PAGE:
Studies reporting lack of benefit from hydroxychloroquine to treat COVID-19
Several studies have recently reported a lack of benefit from using hydroxychloroquine (HCQ) to treat COVID-19, with or without use of azithromycin (AZ).
These results challenge a controversial French study reported that an initial benefit that led to more than 100 new studies investigating this potential treatment, including some based in the UK, and despite higher risk of serious side effects.
The first observational study, published in the NEJM, reported no association between HCQ and intubation or death in 1446 consecutive patients at a single centre in New York from 7 March to 8 April 2020, 70 were excluded due to intubation, death, or discharged within 24 hours.
In the remaining 1376 patients, 811 (58.9%) received HCQ (600 mg twice on day 1, then 400 mg daily for a median of 5 days) during a median follow-up of 22.5 days.
Just under half (45%) were treated within 24 hours of admission to ER and 86% within 48 hours. Participants receiving HCQ were more severely ill at baseline. Overall, 346 patients (25.1%) had a primary end-point event (180 patients were intubated, of whom 66 subsequently died, and 166 died without intubation). In the main analysis, there was no significant association between HCQ use and intubation or death (HR: 1.04, 95%CI: 0.82 to 1.32). A small percentage of patients also used tocilizumab or remdesivir. Results were similar in multiple sensitivity analyses.
Given the observational design and the relatively wide confidence interval, the researchers concluded that their findings did not rule out either benefit or harm of HCQ treatment, but that they also did not support use of HCW outside of a research setting.
The second report is a retrospective analysis of 368 patients hospitalised with COVID-19 in the US Veterans Affairs hospitals (n=97 HCQ; n=113 HCQ+AZ, n=113; n=158 no HCQ) and published ahead of peer review. 
The two primary outcomes were death and the need for mechanical ventilation and results used propensity scores to calculate adjusted hazard ratios (adj HR) for clinical characteristics.
Baseline characteristics included median age 70 years (youngest 59), 100% male and 66% black.
Rates of death were 27.8%, 22.1%, 11.4% and ventilation were 13.3%, 6.9%, 14.1% in the HCQ, HCQ+AZ, and no HC groups, respectively.
Compared to the no HCQ group, the risk of death from any cause was higher in participants using HCQ (adj. hazard ratio, 2.61; 95% CI: 1.10 to 6.17; p=0.03) but not in the HCQ+AZ group (adj. HR 1.14; 95% CI: 0.56 to 2.32; p=0.72).
Also compared to the no HC group, the risk of ventilation was similar in participants using either HCQ (adj. HR, 1.43; 95% CI: 0.53 to 3.79; p=0.48) and HCQ+AZ group (ad. HR, 0.43; 95% CI: 0.16 to 1.12; p=0.09),
These researchers emphasised the importance of results of prospective, randomised, controlled studies before general use of these drugs.
A third study, ahead of review for Nature Research reported lack of effect from HCQ in vitro and also in macaques.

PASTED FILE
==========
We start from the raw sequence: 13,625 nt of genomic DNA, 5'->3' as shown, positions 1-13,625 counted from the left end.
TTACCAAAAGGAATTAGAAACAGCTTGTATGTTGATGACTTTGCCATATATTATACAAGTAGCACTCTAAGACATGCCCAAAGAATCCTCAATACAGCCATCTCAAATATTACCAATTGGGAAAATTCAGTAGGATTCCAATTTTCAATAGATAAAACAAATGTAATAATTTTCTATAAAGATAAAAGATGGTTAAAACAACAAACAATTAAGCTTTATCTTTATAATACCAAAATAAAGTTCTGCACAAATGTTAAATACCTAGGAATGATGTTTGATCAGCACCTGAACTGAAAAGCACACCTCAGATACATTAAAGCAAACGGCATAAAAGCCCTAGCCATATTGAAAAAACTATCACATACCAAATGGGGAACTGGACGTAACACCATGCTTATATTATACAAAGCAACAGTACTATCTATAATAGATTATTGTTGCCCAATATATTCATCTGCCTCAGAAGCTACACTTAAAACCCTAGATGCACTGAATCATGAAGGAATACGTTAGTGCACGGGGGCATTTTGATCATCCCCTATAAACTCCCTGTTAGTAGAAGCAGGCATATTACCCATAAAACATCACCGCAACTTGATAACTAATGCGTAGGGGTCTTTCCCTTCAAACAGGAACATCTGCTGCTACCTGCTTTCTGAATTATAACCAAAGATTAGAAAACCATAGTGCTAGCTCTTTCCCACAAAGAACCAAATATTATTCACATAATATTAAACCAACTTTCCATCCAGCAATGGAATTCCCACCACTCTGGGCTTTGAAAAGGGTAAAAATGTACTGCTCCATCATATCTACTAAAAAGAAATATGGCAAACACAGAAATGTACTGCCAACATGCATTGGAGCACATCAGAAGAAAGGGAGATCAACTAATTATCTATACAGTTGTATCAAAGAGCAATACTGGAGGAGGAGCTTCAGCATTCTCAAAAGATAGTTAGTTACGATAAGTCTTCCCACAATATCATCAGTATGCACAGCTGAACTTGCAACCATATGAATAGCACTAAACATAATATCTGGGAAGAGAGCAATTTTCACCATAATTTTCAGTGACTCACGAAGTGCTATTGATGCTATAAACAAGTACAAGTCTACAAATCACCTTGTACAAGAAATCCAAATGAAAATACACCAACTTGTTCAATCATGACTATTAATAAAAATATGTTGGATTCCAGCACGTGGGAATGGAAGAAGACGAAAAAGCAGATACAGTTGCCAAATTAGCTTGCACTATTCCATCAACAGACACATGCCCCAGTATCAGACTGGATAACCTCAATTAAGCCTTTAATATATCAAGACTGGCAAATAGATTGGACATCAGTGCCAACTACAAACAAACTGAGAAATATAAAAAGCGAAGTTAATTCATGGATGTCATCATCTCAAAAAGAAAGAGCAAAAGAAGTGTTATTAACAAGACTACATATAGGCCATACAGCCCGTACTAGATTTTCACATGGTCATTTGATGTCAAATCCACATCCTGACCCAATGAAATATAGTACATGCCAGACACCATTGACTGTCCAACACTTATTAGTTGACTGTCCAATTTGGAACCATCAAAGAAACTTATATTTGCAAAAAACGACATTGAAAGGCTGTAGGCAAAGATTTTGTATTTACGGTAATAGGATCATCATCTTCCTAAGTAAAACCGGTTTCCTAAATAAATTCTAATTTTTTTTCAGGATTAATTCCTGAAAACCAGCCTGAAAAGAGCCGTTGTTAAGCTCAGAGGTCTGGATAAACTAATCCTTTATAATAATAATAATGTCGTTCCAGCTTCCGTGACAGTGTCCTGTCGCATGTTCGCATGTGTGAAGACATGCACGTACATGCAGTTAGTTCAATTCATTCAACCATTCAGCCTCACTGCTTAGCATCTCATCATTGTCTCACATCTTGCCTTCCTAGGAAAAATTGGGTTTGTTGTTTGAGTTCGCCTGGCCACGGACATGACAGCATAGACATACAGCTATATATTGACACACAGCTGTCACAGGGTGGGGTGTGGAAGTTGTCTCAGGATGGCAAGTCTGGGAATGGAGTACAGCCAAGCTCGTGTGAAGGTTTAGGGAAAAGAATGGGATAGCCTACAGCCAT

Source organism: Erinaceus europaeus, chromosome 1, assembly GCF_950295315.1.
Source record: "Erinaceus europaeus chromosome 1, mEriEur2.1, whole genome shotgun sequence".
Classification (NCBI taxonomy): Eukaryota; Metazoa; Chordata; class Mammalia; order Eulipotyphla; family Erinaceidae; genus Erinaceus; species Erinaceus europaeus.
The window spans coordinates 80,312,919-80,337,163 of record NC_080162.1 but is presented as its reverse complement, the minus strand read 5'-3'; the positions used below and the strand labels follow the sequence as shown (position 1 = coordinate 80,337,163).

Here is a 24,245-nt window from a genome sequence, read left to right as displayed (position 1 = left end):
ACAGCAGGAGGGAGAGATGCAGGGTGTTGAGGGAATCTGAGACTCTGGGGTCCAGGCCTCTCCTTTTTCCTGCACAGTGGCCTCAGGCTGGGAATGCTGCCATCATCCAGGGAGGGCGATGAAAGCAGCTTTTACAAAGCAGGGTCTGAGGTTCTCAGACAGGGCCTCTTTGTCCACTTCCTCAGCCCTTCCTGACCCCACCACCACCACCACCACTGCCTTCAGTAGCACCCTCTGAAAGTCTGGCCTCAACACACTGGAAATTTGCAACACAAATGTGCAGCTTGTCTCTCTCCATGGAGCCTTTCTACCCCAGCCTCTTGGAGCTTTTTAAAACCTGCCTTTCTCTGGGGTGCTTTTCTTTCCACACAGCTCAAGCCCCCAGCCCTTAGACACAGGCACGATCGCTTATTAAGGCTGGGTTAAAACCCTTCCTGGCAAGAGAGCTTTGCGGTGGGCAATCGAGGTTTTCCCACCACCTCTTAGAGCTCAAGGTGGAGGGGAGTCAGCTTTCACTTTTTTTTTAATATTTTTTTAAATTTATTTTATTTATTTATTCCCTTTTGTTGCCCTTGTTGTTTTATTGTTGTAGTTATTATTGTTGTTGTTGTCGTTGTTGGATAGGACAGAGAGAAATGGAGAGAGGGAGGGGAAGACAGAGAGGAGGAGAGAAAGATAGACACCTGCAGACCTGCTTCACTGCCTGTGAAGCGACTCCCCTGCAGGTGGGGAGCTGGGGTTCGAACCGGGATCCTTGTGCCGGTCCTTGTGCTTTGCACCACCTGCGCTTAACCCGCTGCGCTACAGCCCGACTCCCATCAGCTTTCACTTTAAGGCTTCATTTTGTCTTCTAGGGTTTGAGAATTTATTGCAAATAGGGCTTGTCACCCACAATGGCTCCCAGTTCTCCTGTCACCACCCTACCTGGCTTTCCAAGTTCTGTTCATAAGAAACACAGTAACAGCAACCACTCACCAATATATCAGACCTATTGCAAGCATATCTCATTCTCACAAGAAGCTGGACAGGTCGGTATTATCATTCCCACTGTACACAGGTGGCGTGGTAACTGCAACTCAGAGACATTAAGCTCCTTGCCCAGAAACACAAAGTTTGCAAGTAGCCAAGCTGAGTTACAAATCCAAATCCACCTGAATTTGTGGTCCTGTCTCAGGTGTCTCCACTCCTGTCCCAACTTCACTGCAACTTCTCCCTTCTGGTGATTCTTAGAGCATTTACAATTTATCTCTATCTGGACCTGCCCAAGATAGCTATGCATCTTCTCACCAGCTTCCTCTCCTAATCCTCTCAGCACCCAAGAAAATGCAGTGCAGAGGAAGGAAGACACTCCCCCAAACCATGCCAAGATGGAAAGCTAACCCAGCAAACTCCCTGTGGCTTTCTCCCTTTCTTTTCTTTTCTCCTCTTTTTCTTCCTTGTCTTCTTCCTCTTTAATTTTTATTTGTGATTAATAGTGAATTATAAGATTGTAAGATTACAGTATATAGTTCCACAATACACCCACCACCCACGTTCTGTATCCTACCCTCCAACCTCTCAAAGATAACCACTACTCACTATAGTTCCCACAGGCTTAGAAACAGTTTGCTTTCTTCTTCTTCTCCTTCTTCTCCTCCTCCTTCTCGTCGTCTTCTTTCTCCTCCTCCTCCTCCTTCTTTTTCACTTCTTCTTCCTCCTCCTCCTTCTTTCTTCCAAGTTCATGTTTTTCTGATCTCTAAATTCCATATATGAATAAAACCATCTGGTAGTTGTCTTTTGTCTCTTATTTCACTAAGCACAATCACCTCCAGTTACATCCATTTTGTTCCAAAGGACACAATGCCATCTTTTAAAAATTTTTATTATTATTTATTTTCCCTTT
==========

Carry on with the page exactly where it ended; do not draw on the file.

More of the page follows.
The abstract reports that HCQ showed antiviral activity in African green monkey kidney (VeroE6) cells but not in a model of reconstituted human airway epithelium. Also that in macaques, neither HCQ nor HCQ + azithromycin compared to placebo, showed a significant effect on the viral load levels in any of the tested compartments, including before and after peak viral load.
No benefit was seen when HCQ was tested as a pre-exposure prophylaxis (PrEP).
Of note, none of these studies commented on the use of zinc supplement that is hypothesised to increase likelihood of benefit.
Many comments posted online about the pre-peer review paper from Geleris et al emphasise the higher rate of hospitalisation in the HCQ group and the limited characteristics for many patients.
The independent publication Prescrire also failed to find evidence of efficacy in its review of new data on HCQ, following several earlier articles cautioning positive data. 
The FDA have issued a cautioned against the use of HCQ outside of clinical studies due to the risk of cardiovascular toxicity and that strongly recommends close supervision. 
- Geleris J et al. Observational study of hydroxychloroquine in hospitalized patients with Covid-19. DOI: 10.1056/NEJMoa2012410. (7 May 2020).
- MagagnoliJ et al. Outcomes of hydroxychloroquine usage in United States veterans hospitalized with Covid-19. DOI: 10.1101/2020.04.16.20065920. (23 April 2020).
Maisonnasse P et al. Hydroxychloroquine in the treatment and prophylaxis of SARS-CoV-2 infection in non- human primates. Nature Research. In Review. (6 May 2020).
Prescrire. Covid-19 and hydroxychloroquine (Plaquenil): new data show no evidence of efficacy.
FDA press releases. FDA cautions against use of hydroxychloroquine or chloroquine for COVID-19 outside of the hospital setting or a clinical trial due to risk of heart rhythm problems. (24 April 2020).